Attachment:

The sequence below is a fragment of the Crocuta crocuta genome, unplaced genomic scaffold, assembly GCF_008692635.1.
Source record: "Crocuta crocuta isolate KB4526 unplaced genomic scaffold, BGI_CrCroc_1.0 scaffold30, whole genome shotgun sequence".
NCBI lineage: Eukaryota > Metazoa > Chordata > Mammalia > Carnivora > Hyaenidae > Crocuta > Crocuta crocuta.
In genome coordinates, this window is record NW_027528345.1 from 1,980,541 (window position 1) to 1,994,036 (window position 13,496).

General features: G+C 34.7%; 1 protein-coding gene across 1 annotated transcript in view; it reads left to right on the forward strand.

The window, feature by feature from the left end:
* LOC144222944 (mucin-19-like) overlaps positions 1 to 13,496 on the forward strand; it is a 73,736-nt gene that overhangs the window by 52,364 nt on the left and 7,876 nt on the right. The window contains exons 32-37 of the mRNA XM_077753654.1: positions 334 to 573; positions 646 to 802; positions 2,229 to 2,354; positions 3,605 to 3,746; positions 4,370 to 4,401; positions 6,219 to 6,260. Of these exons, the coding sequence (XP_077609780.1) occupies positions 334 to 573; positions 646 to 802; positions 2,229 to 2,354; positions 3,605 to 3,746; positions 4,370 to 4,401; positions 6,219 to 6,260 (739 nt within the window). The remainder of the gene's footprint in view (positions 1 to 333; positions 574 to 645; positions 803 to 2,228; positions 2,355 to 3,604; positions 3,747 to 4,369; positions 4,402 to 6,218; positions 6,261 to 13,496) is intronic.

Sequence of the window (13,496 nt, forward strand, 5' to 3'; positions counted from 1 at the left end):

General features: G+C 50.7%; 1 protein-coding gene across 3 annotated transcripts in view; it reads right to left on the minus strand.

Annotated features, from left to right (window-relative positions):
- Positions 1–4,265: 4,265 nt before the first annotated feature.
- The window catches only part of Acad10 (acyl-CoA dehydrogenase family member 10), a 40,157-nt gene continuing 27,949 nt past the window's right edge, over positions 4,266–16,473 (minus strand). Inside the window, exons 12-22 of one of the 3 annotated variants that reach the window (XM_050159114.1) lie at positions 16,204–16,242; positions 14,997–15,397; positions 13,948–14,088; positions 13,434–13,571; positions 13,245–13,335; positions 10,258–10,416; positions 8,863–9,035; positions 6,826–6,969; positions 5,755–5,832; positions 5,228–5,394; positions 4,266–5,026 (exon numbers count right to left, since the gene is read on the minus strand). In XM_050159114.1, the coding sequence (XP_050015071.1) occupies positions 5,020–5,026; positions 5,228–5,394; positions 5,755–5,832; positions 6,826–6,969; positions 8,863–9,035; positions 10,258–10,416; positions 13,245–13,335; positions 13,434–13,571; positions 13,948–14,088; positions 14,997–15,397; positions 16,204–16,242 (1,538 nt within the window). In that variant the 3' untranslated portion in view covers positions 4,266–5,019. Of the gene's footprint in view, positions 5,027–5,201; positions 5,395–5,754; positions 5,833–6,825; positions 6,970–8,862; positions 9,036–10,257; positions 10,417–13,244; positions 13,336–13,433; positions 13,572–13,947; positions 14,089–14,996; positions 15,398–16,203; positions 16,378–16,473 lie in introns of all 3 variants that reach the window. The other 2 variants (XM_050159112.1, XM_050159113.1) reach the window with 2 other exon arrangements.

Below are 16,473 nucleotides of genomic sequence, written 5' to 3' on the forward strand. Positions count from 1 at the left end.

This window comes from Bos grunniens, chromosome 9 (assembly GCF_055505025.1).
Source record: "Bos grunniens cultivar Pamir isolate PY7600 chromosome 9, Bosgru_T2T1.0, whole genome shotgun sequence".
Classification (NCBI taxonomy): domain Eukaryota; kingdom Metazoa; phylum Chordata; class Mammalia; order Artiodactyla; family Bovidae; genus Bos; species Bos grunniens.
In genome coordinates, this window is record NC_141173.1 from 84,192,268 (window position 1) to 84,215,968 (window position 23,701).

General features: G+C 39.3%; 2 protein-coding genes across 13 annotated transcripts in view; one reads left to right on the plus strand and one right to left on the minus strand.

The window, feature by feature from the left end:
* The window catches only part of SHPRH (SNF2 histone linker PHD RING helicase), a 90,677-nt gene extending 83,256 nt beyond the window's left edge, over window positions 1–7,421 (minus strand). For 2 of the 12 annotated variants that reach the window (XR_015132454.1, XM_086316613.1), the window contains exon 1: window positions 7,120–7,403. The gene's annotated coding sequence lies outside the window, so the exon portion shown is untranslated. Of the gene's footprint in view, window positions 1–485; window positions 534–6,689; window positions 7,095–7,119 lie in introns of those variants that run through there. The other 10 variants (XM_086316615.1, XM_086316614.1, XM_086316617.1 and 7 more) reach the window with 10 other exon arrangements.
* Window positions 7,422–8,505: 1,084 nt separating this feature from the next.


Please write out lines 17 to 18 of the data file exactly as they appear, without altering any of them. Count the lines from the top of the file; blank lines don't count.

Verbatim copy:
In genome coordinates, this window is record NC_141173.1 from 84,192,268 (window position 1) to 84,215,968 (window position 23,701).

General features: G+C 39.3%; 2 protein-coding genes across 13 annotated transcripts in view; one reads left to right on the plus strand and one right to left on the minus strand.